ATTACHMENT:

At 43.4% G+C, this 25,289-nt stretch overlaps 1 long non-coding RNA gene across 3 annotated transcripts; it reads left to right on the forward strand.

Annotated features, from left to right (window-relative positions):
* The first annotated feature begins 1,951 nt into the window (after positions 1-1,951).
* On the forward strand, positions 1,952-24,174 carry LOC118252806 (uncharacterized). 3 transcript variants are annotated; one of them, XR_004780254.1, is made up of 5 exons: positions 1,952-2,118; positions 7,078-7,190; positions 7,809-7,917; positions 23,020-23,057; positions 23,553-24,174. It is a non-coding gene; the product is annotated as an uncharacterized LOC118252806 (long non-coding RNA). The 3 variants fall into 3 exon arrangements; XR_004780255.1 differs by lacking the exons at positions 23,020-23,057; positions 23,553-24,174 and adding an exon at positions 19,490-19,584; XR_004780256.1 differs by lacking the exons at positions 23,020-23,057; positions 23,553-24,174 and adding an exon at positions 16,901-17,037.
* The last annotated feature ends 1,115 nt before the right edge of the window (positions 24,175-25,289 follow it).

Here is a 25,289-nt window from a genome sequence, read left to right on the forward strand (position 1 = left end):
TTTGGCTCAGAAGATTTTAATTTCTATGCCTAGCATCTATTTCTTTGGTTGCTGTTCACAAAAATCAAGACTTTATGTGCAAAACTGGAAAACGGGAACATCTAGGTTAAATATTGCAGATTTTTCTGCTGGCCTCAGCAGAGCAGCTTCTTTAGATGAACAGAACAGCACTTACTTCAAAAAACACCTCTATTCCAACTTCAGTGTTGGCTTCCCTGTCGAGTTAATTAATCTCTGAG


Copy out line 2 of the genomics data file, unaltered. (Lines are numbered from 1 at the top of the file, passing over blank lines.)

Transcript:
Annotated features, from left to right (window-relative positions):